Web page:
Graduates Awarded Fellowships in Asia
Eight graduates representing at least seven majors will spend two years as Oberlin Shansi fellows in countries across Asia.
Oberlin Shansi is an independent, nonprofit organization that promotes understanding and communication between Oberlin and Asia through partnerships with universities and nongovernmental organizations across Asia. Since 1917, more than 400 Oberlin graduates have been awarded Shansi fellowships.
The Shansi two-year fellowship provides the opportunity for long-term, immersive, cross-cultural exchange. “The long-term portion is critical,” emphasized Gavin Tritt, Oberlin Shansi executive director. “Spending two years on these fellowships allows far more depth than is possible in just one year. Fellows are able to build language fluency, cross-cultural skills, and lasting relationships with colleagues, friends, and students.”
This year’s fellows represent a range of majors, including East Asian studies, environmental studies, creative writing, neuroscience, anthropology, psychology, and history.
“This is a wonderfully accomplished, diverse, and committed group,” stated Tritt. “They have strong service and teaching backgrounds, which will serve them well in their two-year fellowships.”
The newly-selected fellows are Brendan Nuse ’17, Aliya Tuzhilin ’17, Kayla Johnston-Mitchell ’17, Hyacinth Parker ’17, Franklin Sussman ‘17, Olivia Hay ‘17, Lyric Grimes ’17, and Peter D’Auria ’14. The fellows will live and work at Shansi’s partner institutions in China, India, Indonesia, and Japan. They will join nine other fellows who will begin the second year of their Shansi fellowship in Asia.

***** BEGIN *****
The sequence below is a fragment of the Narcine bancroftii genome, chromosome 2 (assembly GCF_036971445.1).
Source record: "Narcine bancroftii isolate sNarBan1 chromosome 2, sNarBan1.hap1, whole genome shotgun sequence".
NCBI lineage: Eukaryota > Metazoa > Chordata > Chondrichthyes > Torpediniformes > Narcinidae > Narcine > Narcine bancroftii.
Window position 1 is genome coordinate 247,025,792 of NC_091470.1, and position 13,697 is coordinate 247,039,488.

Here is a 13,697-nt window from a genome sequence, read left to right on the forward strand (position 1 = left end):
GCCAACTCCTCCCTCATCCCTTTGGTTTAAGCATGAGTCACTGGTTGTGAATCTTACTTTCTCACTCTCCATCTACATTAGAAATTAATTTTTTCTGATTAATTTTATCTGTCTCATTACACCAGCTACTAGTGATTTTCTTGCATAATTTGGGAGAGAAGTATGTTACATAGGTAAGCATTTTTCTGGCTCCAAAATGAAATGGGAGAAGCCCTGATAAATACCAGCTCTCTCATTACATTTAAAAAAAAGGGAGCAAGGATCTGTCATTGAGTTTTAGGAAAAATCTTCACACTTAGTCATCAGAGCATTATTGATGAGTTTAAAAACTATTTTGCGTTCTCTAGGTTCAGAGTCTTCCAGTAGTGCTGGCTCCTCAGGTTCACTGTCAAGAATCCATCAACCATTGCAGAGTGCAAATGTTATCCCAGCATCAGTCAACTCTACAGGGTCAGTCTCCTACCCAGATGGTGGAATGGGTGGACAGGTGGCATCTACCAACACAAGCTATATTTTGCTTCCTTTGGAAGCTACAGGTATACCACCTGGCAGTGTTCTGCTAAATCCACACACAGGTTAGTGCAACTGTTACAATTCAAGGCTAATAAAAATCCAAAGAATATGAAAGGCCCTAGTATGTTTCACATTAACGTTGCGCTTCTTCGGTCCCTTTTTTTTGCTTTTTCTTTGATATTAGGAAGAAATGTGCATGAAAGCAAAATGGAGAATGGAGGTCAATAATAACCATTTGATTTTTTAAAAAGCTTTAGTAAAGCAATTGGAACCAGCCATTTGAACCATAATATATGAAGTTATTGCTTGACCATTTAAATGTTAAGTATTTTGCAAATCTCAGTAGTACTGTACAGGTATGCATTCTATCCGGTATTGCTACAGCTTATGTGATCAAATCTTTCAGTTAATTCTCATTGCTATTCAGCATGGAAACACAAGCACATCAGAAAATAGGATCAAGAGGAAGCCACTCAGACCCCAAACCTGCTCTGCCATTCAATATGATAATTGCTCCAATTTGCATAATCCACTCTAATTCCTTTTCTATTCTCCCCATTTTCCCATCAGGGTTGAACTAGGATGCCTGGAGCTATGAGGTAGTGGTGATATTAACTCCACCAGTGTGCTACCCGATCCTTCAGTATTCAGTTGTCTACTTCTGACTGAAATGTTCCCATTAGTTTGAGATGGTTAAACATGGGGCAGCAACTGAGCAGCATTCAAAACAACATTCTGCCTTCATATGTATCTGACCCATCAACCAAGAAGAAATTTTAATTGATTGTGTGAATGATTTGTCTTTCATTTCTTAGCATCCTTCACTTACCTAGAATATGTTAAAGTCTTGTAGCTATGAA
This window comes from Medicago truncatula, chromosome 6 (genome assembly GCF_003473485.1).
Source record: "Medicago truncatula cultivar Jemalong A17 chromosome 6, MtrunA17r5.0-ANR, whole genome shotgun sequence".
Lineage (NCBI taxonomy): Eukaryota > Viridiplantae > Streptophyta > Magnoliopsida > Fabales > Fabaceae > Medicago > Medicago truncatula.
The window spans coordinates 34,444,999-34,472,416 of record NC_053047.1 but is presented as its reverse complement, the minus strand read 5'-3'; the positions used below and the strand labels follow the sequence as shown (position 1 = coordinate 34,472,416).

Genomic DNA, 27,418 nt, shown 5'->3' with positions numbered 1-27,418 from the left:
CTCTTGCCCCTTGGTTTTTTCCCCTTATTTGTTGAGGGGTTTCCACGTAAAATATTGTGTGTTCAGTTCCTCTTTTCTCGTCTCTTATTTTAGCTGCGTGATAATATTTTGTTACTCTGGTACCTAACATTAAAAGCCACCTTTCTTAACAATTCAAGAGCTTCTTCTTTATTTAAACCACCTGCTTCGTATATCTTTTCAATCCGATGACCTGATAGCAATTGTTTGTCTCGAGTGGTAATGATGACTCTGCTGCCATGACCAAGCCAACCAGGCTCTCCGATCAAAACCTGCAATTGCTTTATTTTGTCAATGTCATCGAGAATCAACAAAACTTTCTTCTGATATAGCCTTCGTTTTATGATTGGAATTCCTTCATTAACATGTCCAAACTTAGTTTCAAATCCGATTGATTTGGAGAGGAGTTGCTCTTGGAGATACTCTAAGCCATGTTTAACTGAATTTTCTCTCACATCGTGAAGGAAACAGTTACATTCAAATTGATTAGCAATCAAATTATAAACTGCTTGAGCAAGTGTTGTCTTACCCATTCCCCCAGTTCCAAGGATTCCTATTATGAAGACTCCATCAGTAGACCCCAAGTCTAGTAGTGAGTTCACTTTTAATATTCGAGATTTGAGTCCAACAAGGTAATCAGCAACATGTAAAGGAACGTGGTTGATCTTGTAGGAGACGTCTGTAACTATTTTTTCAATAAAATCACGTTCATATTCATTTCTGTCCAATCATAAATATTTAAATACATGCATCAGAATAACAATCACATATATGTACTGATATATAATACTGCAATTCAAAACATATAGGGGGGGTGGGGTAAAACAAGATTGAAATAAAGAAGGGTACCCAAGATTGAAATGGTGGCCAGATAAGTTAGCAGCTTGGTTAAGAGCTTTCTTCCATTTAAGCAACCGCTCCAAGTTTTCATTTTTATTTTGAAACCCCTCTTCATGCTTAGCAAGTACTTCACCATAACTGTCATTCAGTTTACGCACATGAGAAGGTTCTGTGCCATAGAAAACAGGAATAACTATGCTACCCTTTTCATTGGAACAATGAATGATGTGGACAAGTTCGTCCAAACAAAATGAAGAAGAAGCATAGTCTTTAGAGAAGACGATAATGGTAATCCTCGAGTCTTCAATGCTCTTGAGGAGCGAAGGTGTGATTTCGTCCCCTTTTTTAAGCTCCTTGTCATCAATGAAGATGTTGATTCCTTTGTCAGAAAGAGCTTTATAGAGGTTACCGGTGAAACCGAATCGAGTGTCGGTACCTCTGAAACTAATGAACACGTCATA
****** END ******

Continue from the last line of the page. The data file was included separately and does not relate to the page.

As an East Asian studies major studying Japanese, Shansi fellow Christopher Nguyen ’15 has spent the past year teaching English in Japan. “I knew the best way to improve my language ability and cultural understanding of the area was to live in Japan,” said Nguyen. “The fellowship seemed to be a perfect opportunity to experience life in Japan after graduation, and learn about my own personal and career-related interests related to the region.”
Through the fellowship, Nguyen not only gained professional and interpersonal skills, but also developed a deeper cultural understanding of Japan that he might otherwise not have. “As my first job after graduation, I have learned what it is like to work in a professional setting, communicating and coordinating with other full-time and part-time teachers. I have become far more comfortable in front of a classroom, and I have learned so much about work culture in Japan.”
While abroad, Nguyen has also found ways to incorporate himself into the community through cultural activities like taiko drumming and Eisa, a traditional dance from Okinawa that he practices. “By meeting many different people through these activities and traveling to other countries in Asia, my mindset about the world has just opened far more than it ever could have by only living in the United States.”
At the conclusion of his fellowship, Nguyen hopes to secure employment and stay in Japan. “I have been overwhelmed by the generosity of Oberlin College graduates who are living in Japan,” said Nguyen. “After making their acquaintance earlier this year, they have been helping me figure out how I might be able to remain in Japan after the fellowship. Thanks to everyone’s encouragement and advice, I am feeling more optimistic about continuing life my here.”